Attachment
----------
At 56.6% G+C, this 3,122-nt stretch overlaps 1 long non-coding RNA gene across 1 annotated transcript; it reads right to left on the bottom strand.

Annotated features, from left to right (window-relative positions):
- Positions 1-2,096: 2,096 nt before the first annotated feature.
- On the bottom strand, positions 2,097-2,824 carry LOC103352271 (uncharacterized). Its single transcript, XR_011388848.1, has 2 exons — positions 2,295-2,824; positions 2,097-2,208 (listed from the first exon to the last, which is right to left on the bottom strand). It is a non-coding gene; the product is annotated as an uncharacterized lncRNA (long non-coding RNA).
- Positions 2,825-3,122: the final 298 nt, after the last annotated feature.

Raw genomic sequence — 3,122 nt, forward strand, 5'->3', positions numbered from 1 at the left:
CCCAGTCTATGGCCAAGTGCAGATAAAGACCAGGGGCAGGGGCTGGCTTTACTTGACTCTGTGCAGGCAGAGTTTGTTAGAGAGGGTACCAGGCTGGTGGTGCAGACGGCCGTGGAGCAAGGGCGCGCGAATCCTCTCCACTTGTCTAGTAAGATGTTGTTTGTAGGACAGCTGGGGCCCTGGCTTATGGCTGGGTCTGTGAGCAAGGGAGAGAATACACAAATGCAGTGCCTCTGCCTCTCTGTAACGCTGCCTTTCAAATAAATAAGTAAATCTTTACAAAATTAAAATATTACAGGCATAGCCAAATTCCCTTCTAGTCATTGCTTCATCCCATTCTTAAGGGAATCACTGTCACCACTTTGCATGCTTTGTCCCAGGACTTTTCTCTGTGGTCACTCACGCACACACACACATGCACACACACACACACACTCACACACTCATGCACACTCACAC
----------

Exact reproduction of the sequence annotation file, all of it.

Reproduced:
At 56.6% G+C, this 3,122-nt stretch overlaps 1 long non-coding RNA gene across 1 annotated transcript; it reads right to left on the bottom strand.

Annotated features, from left to right (window-relative positions):
- Positions 1-2,096: 2,096 nt before the first annotated feature.
- On the bottom strand, positions 2,097-2,824 carry LOC103352271 (uncharacterized). Its single transcript, XR_011388848.1, has 2 exons — positions 2,295-2,824; positions 2,097-2,208 (listed from the first exon to the last, which is right to left on the bottom strand). It is a non-coding gene; the product is annotated as an uncharacterized lncRNA (long non-coding RNA).
- Positions 2,825-3,122: the final 298 nt, after the last annotated feature.

Raw genomic sequence — 3,122 nt, forward strand, 5'->3', positions numbered from 1 at the left:
CCCAGTCTATGGCCAAGTGCAGATAAAGACCAGGGGCAGGGGCTGGCTTTACTTGACTCTGTGCAGGCAGAGTTTGTTAGAGAGGGTACCAGGCTGGTGGTGCAGACGGCCGTGGAGCAAGGGCGCGCGAATCCTCTCCACTTGTCTAGTAAGATGTTGTTTGTAGGACAGCTGGGGCCCTGGCTTATGGCTGGGTCTGTGAGCAAGGGAGAGAATACACAAATGCAGTGCCTCTGCCTCTCTGTAACGCTGCCTTTCAAATAAATAAGTAAATCTTTACAAAATTAAAATATTACAGGCATAGCCAAATTCCCTTCTAGTCATTGCTTCATCCCATTCTTAAGGGAATCACTGTCACCACTTTGCATGCTTTGTCCCAGGACTTTTCTCTGTGGTCACTCACGCACACACACACATGCACACACACACACACACTCACACACTCATGCACACTCACAC